Israeli officials are sceptical that an extended deadline for reaching a comprehensive agreement on Iran's nuclear programme will block its attempts to achieve a nuclear weapon.
Talks between Iran and the P5+1 world powers group broke up last Friday in Vienna having failed to reach an agreement. The deadline has been put back by four months.
The temporary deal signed last November in Geneva in which Iran agreed to curb its uranium enrichment and the building of a new heavy-water reactor, in exchange for limited sanctions relief, was due to expire on July 20.
The failure of the sides to reach a new long-term agreement left little choice but to extend the interim deal until late November. During this period, Iran has agreed to the limits on nuclear development already in place and in return will receive a further $2.8 billion of funds frozen under the sanctions.
Israeli officials said in recent weeks that an extension of the current interim agreement is "just what Iran wants" but the official response from Jerusalem was muted.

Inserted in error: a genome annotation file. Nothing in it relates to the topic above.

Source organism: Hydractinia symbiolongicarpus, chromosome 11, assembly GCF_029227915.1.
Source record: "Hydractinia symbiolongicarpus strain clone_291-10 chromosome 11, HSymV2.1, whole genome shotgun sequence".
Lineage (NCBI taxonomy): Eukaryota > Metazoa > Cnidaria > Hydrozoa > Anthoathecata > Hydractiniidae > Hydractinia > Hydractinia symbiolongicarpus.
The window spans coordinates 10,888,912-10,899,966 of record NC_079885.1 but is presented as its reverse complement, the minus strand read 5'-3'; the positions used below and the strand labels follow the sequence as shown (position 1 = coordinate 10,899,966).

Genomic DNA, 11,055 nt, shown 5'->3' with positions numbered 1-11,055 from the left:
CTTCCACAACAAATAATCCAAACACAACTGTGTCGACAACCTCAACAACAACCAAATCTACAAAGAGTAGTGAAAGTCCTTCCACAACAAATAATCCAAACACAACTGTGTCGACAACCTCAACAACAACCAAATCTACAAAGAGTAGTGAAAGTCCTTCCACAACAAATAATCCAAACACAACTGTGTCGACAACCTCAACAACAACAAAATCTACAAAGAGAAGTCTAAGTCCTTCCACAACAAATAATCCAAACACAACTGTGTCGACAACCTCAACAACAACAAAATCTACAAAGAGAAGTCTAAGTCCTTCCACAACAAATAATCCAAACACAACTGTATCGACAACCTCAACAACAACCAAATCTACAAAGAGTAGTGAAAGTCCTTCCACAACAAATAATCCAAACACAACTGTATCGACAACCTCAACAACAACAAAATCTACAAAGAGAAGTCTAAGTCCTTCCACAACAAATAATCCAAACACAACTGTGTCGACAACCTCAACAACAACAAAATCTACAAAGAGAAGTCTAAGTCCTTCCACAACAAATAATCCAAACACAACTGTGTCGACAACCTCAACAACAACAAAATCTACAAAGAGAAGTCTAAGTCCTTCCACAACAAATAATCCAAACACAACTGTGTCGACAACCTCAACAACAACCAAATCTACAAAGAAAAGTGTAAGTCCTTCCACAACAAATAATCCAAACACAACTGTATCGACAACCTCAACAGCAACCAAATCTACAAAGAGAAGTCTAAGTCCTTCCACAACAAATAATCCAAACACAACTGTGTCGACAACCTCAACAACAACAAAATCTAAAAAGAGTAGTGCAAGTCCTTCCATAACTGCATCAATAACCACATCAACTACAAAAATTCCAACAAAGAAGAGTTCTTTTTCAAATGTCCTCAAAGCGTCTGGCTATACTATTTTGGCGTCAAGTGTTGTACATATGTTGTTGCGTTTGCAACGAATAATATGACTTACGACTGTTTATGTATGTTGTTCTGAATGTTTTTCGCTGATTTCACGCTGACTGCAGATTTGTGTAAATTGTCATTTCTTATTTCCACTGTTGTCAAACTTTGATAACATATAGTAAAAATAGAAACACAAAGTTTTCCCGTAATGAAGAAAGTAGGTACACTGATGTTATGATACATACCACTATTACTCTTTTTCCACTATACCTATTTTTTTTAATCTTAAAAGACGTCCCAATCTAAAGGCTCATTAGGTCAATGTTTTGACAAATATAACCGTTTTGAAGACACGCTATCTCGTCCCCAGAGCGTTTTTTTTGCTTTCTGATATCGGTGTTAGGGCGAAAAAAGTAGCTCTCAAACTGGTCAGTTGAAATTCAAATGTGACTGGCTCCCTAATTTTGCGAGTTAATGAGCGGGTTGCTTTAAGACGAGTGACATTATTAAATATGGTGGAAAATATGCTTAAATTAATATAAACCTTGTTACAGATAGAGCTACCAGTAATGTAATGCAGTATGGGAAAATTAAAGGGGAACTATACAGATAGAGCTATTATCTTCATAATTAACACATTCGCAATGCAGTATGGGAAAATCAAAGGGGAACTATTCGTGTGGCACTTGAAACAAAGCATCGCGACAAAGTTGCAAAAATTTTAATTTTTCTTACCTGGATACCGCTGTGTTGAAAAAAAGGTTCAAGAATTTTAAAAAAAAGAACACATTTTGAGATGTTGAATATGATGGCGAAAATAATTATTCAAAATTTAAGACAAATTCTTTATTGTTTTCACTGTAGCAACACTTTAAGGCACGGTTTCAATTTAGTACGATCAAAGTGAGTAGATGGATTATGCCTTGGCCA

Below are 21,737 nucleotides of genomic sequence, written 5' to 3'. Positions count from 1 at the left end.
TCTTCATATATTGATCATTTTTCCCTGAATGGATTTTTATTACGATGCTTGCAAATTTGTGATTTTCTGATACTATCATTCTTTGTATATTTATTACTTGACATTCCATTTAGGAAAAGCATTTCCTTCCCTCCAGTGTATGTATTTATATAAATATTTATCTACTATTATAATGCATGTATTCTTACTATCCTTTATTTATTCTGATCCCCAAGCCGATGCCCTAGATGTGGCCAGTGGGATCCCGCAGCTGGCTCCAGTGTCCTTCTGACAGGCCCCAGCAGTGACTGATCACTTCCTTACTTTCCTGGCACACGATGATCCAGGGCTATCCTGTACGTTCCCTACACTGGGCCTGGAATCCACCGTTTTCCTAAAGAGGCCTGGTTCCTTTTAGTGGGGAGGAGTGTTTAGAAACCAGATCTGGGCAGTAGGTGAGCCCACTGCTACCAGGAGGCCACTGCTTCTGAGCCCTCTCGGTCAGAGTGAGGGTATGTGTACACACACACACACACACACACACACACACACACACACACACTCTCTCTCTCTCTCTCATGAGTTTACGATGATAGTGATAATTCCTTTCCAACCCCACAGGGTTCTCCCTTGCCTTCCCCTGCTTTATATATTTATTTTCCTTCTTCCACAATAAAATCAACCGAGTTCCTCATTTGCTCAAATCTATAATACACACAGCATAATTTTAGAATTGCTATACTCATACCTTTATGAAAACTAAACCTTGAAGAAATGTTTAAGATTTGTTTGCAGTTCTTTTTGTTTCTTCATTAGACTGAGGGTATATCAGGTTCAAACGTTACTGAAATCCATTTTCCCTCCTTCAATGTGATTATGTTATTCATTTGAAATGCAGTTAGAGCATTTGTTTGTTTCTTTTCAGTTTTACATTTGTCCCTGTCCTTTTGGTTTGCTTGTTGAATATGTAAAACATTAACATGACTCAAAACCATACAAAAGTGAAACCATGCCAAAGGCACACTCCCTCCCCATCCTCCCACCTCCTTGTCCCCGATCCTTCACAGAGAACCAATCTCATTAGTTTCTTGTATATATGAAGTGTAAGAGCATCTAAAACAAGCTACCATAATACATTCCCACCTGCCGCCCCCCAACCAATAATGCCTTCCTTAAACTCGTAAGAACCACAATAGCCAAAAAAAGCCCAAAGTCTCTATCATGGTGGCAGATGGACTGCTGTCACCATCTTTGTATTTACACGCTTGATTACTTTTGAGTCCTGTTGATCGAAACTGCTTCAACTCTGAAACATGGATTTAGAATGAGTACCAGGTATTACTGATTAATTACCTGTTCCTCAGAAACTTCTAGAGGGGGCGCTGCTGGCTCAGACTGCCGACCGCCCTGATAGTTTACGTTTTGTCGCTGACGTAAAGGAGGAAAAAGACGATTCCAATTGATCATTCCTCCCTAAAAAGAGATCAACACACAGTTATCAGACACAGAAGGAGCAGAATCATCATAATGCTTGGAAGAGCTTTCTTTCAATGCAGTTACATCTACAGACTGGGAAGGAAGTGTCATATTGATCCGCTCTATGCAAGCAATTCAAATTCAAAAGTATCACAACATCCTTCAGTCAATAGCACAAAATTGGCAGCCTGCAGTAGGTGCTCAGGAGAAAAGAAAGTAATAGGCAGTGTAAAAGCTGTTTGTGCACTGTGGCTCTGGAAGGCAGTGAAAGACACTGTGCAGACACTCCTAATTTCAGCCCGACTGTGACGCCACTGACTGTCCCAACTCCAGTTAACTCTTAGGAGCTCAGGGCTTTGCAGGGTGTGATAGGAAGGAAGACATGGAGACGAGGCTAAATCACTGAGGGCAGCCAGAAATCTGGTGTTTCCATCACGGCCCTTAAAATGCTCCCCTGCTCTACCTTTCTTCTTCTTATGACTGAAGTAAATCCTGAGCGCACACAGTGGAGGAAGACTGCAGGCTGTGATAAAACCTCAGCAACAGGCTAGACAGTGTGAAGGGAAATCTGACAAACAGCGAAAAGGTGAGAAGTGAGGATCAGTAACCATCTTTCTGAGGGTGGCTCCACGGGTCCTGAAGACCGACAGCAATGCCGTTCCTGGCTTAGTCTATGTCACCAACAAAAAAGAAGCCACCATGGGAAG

In an interview with Reuters, Strategic Affairs Minister Yuval Steinitz said that Israel is "not enthusiastic about an extension but that it would be better than a bad deal or a deal that is incomplete".
An Israeli official explained that while the interim deal limited Iran's capabilities to produce the enriched uranium necessary for a nuclear warhead, the Iranians will still be able to progress in other research and development areas.
Meanwhile, "the tough sanctions that forced Iran to the negotiating table are being eroded without Iran having to give anything significant in return."
On Monday, the International Atomic Energy Agency (IAEA) published a report saying that, so far, Iran has complied with its commitments in the interim agreement.